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Testimony

Statement by
Coleen A. Boyle, Ph.D.
Director
National Center on Birth Defects and Developmental Disabilities
Centers for Disease Control and Prevention
U.S. Department of Health and Human Services (HHS)

on
Autism Spectrum Disorder 

before
Committee on Oversight and Government Reform
United States House of Representatives


Thursday November 22, 2012

Good afternoon Chairman Issa, Ranking Member Cummings, and distinguished members of the Committee. Thank you for the opportunity to be here today.  I am Dr. Coleen Boyle, Director of the National Center on Birth Defects and Developmental Disabilities (NCBDDD) at the Centers for Disease Control and Prevention (CDC).  CDC continually works to keep America safe from health threats of all kinds.  The Budget includes $21.265 million in FY 2012 for CDC's autism work.  Today, I will focus my remarks on how CDC uses those funds in our autism portfolio and on CDC’s role on the Interagency Autism Coordinating Committee (IACC).

Introduction

Autism Spectrum Disorder (ASD) continues to be an important public health concern in the United States and around the world.  ASD is a group of developmental disorders characterized by unusual patterns in a person’s communication, behavior, and interactions with others.  Symptoms of ASD are usually present after a child’s first birthday, but before three years of age, and can be identified by observing a child’s behavior and development.  While there is currently no known medication or treatment to cure ASD, intensive research efforts are yielding progress on the development of innovative screening tools that can be used to detect ASD in early childhood and behavioral therapies that can improve cognitive function and social development in children and adults with ASD.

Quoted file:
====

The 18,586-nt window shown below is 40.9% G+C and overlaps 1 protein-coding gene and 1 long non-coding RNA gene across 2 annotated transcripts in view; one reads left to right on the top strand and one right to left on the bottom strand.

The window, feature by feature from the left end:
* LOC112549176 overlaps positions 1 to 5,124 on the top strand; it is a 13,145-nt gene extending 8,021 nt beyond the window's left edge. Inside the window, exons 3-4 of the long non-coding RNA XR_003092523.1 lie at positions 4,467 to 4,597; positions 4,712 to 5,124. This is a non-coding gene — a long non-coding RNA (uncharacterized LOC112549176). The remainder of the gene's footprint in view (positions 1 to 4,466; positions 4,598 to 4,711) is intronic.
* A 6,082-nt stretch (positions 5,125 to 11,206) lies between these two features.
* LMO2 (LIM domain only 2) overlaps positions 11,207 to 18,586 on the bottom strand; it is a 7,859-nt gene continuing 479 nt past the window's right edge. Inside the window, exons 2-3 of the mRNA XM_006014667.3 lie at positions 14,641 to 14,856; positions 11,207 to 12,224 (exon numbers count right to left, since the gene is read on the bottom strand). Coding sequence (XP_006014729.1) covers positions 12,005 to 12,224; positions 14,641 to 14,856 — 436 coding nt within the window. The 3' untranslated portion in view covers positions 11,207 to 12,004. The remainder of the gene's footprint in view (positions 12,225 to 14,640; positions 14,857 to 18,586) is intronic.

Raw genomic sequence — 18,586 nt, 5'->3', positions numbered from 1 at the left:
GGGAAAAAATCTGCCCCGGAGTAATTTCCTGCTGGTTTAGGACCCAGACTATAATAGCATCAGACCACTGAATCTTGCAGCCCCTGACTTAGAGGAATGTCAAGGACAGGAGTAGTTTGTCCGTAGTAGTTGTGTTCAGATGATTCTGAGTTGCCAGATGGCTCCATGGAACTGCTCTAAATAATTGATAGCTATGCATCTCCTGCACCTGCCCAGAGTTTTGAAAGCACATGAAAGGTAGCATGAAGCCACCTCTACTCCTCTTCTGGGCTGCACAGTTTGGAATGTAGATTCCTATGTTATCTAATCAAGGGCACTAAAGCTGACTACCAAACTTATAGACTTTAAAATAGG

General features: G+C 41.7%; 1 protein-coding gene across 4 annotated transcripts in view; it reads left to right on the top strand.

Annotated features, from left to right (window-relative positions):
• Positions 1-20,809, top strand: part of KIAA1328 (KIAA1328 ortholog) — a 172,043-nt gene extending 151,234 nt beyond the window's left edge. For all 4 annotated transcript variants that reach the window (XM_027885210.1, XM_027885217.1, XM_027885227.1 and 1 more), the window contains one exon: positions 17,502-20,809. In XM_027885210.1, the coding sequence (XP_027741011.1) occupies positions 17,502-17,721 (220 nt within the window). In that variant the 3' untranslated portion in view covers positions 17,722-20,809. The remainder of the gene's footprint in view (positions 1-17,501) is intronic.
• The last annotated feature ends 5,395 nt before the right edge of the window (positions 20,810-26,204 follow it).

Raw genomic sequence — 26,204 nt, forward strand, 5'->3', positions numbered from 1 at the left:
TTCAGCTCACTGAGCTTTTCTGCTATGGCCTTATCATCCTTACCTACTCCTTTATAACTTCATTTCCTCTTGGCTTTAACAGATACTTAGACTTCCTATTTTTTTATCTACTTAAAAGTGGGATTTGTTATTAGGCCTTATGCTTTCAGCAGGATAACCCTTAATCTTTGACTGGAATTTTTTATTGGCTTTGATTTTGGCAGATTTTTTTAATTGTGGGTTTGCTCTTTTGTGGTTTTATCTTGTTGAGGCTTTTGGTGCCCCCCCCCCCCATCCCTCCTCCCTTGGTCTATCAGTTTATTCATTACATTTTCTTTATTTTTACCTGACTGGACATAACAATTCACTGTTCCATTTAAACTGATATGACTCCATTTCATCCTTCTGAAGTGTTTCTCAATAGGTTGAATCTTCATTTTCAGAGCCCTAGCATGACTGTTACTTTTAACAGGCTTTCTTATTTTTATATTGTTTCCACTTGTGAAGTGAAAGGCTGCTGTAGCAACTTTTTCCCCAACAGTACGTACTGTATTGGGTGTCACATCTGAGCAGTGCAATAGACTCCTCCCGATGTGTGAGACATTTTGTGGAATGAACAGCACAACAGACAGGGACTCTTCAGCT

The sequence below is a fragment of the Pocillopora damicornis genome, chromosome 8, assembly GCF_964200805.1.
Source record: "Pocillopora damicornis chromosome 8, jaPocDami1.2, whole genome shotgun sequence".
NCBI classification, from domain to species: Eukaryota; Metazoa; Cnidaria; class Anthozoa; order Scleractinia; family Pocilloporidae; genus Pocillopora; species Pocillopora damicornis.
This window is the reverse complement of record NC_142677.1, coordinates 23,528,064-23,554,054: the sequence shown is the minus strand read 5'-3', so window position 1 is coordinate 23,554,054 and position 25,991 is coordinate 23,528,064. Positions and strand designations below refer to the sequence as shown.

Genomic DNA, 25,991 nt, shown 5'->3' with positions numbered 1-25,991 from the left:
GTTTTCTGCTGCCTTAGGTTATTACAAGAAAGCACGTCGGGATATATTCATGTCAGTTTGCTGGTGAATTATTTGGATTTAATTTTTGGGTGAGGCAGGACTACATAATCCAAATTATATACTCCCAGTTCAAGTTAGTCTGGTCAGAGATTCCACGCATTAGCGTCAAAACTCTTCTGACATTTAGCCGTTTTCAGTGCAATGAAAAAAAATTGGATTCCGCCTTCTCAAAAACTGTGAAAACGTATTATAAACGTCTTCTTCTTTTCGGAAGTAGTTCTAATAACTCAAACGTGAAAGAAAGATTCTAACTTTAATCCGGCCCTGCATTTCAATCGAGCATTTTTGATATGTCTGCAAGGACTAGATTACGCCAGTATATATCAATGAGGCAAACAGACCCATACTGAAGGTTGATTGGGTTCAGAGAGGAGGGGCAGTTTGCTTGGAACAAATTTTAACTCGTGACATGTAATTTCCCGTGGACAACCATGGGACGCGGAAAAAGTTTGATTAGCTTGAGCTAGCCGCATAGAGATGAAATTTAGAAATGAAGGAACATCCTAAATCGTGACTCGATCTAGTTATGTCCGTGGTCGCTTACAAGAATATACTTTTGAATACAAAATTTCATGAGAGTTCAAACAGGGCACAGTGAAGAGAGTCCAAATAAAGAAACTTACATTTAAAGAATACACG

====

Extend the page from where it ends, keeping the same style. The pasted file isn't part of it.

Data from CDC indicate that more children are being identified with ASD than in previous years, though many of these children are not being identified as early as they could be.  The emotional toll on families and communities is staggering, and the economic burden can be significant.  Because of the long-term effects of ASD, the lack of a known cause or cure, costs, and concerns about the increasing identified prevalence, ASD have profound implications for affected children, families, educators, healthcare professionals, local and national organizations, and the Federal Government.

CDC is supporting communities by tracking ASD, helping families through early identification efforts, and addressing unanswered questions through research into the risk and protective factors associated with autism.

Supporting communities by tracking ASD

To better understand the prevalence of ASD in the United States, and to gain insights into potential causes, CDC expanded surveillance of autism and developmental disabilities in additional geographic areas of the United States.  CDC now supports surveillance programs in 12 States:  Utah, Colorado, Arizona, Missouri, Wisconsin, North Carolina, New Jersey, Maryland, South Carolina, Arkansas, Alabama, and Georgia.  This collaborative body, known as the Autism Developmental Disabilities Monitoring (ADDM) Network, seeks to develop or improve programs that track the number of children with ASD in their States.  The goal of the ADDM Network is to provide comparable, population-based estimates of the prevalence rates of autism and related disorders in different sites over time.

In March 2012, CDC released updated estimates of prevalence from the ADDM Network (the third report in a continuing series of reports) indicating that 1 in 88 children had been identified with an ASD.  This number compares with an identified prevalence of 1 in 110 in 2009, estimated using data from surveillance year 2006.  In 2007, we reported a rate of 1 in 150 children, based on data from 2002.